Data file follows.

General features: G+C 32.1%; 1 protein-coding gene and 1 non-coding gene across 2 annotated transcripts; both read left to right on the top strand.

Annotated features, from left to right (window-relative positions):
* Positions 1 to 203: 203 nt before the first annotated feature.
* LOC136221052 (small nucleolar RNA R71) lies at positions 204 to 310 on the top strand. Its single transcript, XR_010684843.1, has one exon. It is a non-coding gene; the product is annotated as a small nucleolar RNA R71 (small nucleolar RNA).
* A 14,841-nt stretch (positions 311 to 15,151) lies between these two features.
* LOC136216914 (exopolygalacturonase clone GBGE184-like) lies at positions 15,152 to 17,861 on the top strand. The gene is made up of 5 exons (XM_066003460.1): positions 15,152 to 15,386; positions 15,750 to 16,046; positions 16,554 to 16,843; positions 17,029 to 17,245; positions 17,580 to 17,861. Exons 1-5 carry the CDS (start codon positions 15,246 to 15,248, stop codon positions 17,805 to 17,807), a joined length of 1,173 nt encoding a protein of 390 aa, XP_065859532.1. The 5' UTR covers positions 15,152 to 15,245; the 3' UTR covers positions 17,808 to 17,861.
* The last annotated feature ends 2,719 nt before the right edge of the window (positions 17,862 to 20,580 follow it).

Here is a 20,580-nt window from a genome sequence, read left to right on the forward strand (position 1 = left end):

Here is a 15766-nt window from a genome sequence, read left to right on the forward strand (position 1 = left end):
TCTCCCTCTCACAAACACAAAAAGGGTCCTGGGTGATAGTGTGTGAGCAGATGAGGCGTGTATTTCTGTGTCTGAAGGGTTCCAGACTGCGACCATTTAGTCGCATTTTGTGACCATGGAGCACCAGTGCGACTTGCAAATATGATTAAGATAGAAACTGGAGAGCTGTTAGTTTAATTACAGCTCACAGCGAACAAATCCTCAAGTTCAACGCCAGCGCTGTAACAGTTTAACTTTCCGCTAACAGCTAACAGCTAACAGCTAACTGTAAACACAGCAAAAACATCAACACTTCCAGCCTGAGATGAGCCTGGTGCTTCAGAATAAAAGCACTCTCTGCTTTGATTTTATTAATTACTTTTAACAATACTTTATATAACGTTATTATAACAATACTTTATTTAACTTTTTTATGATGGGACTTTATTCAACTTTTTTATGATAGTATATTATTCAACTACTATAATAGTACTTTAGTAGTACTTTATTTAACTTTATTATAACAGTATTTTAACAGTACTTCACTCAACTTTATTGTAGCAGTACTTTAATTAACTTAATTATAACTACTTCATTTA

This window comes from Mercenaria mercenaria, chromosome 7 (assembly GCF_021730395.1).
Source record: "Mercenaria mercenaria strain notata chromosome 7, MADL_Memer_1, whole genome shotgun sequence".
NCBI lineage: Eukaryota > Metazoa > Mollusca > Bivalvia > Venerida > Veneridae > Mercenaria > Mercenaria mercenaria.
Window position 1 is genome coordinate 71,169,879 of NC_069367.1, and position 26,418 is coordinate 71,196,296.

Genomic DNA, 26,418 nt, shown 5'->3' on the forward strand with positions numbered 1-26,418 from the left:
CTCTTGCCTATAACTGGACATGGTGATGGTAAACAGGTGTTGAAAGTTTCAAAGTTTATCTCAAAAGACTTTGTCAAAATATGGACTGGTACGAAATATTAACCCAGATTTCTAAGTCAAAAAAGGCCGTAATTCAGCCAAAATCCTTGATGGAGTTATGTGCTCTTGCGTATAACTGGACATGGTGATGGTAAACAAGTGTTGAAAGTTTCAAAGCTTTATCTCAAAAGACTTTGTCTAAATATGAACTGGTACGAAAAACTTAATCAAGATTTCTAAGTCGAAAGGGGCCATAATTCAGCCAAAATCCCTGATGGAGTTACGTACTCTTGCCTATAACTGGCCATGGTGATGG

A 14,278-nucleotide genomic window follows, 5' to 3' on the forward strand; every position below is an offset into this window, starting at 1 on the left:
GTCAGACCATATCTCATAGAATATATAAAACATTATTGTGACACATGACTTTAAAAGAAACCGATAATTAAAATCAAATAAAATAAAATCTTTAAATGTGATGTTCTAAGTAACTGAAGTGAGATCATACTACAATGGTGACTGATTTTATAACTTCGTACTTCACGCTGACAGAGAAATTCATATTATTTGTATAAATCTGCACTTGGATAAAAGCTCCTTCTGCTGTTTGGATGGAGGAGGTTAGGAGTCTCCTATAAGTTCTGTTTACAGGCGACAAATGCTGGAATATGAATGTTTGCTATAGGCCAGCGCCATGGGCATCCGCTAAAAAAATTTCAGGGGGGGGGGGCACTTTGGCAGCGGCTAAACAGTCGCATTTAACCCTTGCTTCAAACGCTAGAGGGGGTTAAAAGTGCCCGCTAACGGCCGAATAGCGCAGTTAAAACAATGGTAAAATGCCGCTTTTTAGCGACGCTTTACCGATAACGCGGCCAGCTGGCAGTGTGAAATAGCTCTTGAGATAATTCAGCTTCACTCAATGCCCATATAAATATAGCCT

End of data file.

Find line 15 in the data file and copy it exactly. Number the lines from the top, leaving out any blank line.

Genomic DNA, 26,418 nt, shown 5'->3' on the forward strand with positions numbered 1-26,418 from the left: